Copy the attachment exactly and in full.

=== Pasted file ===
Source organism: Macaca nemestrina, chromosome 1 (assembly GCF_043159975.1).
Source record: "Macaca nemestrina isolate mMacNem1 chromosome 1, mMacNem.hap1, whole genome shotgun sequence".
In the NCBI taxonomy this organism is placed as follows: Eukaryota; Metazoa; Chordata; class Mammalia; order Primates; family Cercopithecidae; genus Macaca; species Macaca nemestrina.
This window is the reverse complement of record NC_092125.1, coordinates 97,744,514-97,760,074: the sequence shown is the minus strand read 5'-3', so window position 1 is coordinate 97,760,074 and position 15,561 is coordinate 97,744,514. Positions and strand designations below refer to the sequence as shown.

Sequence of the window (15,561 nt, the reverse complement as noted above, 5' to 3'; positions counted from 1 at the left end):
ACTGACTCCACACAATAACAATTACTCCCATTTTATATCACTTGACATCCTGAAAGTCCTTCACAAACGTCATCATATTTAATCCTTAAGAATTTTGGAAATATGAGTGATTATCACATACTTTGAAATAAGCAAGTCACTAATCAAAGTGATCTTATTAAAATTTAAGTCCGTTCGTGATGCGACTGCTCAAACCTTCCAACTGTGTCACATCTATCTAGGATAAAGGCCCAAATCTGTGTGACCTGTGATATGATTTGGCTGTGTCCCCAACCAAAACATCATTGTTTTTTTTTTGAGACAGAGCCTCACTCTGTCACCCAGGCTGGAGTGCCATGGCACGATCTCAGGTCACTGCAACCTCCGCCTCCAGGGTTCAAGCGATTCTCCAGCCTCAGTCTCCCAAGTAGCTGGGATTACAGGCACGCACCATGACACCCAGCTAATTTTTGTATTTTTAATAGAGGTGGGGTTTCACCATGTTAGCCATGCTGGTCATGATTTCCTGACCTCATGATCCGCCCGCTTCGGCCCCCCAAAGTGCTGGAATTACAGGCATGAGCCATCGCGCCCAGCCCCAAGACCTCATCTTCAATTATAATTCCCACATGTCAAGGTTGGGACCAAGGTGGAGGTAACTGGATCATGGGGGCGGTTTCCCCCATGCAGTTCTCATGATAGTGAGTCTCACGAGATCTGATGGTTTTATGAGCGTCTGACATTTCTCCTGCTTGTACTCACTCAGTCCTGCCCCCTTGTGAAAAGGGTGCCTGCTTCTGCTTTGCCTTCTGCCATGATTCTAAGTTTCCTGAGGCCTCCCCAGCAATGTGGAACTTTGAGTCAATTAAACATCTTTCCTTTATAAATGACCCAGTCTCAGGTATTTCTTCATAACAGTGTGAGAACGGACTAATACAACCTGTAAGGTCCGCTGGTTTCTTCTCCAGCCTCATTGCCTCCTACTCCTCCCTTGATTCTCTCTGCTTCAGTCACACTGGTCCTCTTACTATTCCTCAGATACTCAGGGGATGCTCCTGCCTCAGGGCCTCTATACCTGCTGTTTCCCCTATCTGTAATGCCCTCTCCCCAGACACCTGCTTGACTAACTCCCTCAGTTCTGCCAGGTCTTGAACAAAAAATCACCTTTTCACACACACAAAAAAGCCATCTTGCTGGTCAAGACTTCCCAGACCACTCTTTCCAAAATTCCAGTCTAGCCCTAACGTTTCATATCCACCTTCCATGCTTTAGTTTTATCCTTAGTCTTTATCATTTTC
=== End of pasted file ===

Source organism: Macaca nemestrina, chromosome 1 (assembly GCF_043159975.1).
Source record: "Macaca nemestrina isolate mMacNem1 chromosome 1, mMacNem.hap1, whole genome shotgun sequence".
In the NCBI taxonomy this organism is placed as follows: Eukaryota; Metazoa; Chordata; class Mammalia; order Primates; family Cercopithecidae; genus Macaca; species Macaca nemestrina.
This window is the reverse complement of record NC_092125.1, coordinates 97,744,514-97,760,074: the sequence shown is the minus strand read 5'-3', so window position 1 is coordinate 97,760,074 and position 15,561 is coordinate 97,744,514. Positions and strand designations below refer to the sequence as shown.

Sequence of the window (15,561 nt, the reverse complement as noted above, 5' to 3'; positions counted from 1 at the left end):
ACTGACTCCACACAATAACAATTACTCCCATTTTATATCACTTGACATCCTGAAAGTCCTTCACAAACGTCATCATATTTAATCCTTAAGAATTTTGGAAATATGAGTGATTATCACATACTTTGAAATAAGCAAGTCACTAATCAAAGTGATCTTATTAAAATTTAAGTCCGTTCGTGATGCGACTGCTCAAACCTTCCAACTGTGTCACATCTATCTAGGATAAAGGCCCAAATCTGTGTGACCTGTGATATGATTTGGCTGTGTCCCCAACCAAAACATCATTGTTTTTTTTTTGAGACAGAGCCTCACTCTGTCACCCAGGCTGGAGTGCCATGGCACGATCTCAGGTCACTGCAACCTCCGCCTCCAGGGTTCAAGCGATTCTCCAGCCTCAGTCTCCCAAGTAGCTGGGATTACAGGCACGCACCATGACACCCAGCTAATTTTTGTATTTTTAATAGAGGTGGGGTTTCACCATGTTAGCCATGCTGGTCATGATTTCCTGACCTCATGATCCGCCCGCTTCGGCCCCCCAAAGTGCTGGAATTACAGGCATGAGCCATCGCGCCCAGCCCCAAGACCTCATCTTCAATTATAATTCCCACATGTCAAGGTTGGGACCAAGGTGGAGGTAACTGGATCATGGGGGCGGTTTCCCCCATGCAGTTCTCATGATAGTGAGTCTCACGAGATCTGATGGTTTTATGAGCGTCTGACATTTCTCCTGCTTGTACTCACTCAGTCCTGCCCCCTTGTGAAAAGGGTGCCTGCTTCTGCTTTGCCTTCTGCCATGATTCTAAGTTTCCTGAGGCCTCCCCAGCAATGTGGAACTTTGAGTCAATTAAACATCTTTCCTTTATAAATGACCCAGTCTCAGGTATTTCTTCATAACAGTGTGAGAACGGACTAATACAACCTGTAAGGTCCGCTGGTTTCTTCTCCAGCCTCATTGCCTCCTACTCCTCCCTTGATTCTCTCTGCTTCAGTCACACTGGTCCTCTTACTATTCCTCAGATACTCAGGGGATGCTCCTGCCTCAGGGCCTCTATACCTGCTGTTTCCCCTATCTGTAATGCCCTCTCCCCAGACACCTGCTTGACTAACTCCCTCAGTTCTGCCAGGTCTTGAACAAAAAATCACCTTTTCACACACACAAAAAAGCCATCTTGCTGGTCAAGACTTCCCAGACCACTCTTTCCAAAATTCCAGTCTAGCCCTAACGTTTCATATCCACCTTCCATGCTTTAGTTTTATCCTTAGTCTTTATCATTTTC